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Viewpoint: Pro-Labor Candidates Are Upending New York Politics—But Where Are the Unions?

August 06, 2020 / Sam LewisAt a candidate forum in Central Brooklyn for a New York state senate race, the moderator asked a simple yes or no question: “Do you support charter schools?”
It was no surprise that public school teacher, union member, and democratic socialist Jabari Brisport answered with a terse “nope”—unions rightly see charters as an effort to privatize and deunionize the teaching profession.

On July 15 the grocery chain Kroger announced that starting July 22 its stores would begin requiring mask coverings for all shoppers in its stores. Walmart had announced a similar measure earlier that day.

The $600 weekly federal unemployment benefits expired last Friday at midnight. The Senate left town without a deal to extend them, cutting the only lifeline keeping tens of millions of Americans afloat during the worst public health and economic crisis in memory.
The pandemic has hit restaurants harder than nearly any other industry. Restaurants have already shed millions of jobs and there is no end in sight. Food service workers also have fewer tools to advocate for themselves than do many other workers; barely any belong to a union.

While today's wave of protests focuses on the role of police in our society, we cannot ignore another big looming crisis for Black lives: the destruction of the public sector.
GDP shrank by a whopping 32.9 percent in the second quarter. The economic crisis induced by the pandemic is leading to massive austerity across the country. Without federal fiscal aid, state and local governments are projected to make cuts resulting in 5.3 million workers losing their jobs before the end of 2021.

All of us in the labor movement are—hopefully—scrambling to figure out how to construct defenses and get positioned to deal with the rapidly deteriorating bargaining climate. Every employer is either on the attack or soon will be.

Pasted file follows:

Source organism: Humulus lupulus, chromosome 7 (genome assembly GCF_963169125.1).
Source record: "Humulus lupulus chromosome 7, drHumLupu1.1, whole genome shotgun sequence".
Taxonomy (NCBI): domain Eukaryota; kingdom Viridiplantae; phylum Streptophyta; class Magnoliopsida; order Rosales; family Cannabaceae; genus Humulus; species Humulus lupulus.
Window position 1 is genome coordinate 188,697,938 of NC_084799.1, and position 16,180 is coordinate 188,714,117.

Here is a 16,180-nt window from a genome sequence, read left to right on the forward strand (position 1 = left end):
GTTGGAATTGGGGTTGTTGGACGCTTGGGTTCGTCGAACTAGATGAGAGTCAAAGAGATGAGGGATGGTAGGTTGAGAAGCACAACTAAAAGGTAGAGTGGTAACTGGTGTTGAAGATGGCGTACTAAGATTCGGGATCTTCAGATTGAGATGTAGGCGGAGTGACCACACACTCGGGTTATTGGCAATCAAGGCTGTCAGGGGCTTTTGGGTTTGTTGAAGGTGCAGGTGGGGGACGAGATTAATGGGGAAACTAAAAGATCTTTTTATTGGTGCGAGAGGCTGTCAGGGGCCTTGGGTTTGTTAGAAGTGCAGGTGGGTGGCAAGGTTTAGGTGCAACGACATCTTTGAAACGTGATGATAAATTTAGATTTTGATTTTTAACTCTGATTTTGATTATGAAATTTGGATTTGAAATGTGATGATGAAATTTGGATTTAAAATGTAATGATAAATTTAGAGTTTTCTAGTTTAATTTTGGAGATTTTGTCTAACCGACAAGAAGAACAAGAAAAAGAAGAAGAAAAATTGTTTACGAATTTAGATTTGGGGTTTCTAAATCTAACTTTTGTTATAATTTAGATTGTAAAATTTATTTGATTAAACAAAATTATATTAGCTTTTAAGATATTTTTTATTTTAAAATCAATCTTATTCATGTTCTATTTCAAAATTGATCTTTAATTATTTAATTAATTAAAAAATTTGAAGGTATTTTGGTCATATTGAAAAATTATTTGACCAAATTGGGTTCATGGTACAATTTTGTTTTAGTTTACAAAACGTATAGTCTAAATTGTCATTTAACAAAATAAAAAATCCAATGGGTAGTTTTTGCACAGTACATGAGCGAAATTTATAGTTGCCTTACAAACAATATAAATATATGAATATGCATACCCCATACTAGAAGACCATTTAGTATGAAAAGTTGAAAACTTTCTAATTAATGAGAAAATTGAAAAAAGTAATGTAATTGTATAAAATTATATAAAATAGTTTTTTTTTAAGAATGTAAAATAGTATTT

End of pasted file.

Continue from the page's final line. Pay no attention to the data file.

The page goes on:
Shop stewards at the Strand, a prominent New York City bookstore, are denouncing owner Nancy Bass-Wyden for accepting federal loans but failing to keep workers on the payroll.
Strand Bookstore, Inc. received a federal Paycheck Protection Program (PPP) loan of $1-$2 million by claiming to retain 212 jobs. (Public data provide only a range for the loan amount, not a precise figure.) But in fact Bass-Wyden laid off all but a few employees shortly before applying for the loan.

Brooklyn Teamsters Protest UPS Harassment of Black Shop Stewards

July 30, 2020 / Jonah FurmanA hundred members of Teamsters Local 804 gathered outside a Brooklyn UPS hub July 20 to protest management’s harassment of a Black shop steward and efforts to divide the workforce along racial lines.
It was Local 804’s way to mark the global “Strike for Black Lives,” a day of protest (though it included few conventional strikes) called by a constellation of unions and organizations including the Service Employees (SEIU), Teachers (AFT), Transit Union (ATU), Teamsters, Communications Workers (CWA), UNITE HERE, Farmworkers (UFW), and Food and Commercial Workers (UFCW).

Our IBEW business development department works with Local leaders and customers to keep jobs coming, and today we will delve into some of those stories. Learn about the incredible projects that our Locals are working on and how they’re making a difference in the world.
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The post IBEW Local – Business Development News Briefs: Edition 3 appeared first on IBEW Hour Power.

The ask was clear and self-explanatory: a starting salary of $25,000 and permanent status after four years.
Somerville’s paraprofessional educators made this demand over and over during the course of protracted and contentious negotiations over a contract that expired August 31, 2019. We made the demand on social media, at community meetings and rallies, and in the local media.

This piece originally ran on July 26 at Jacobin. On July 28, the American Federation of Teachers announced it would back local safety strikes around reopening.—Eds.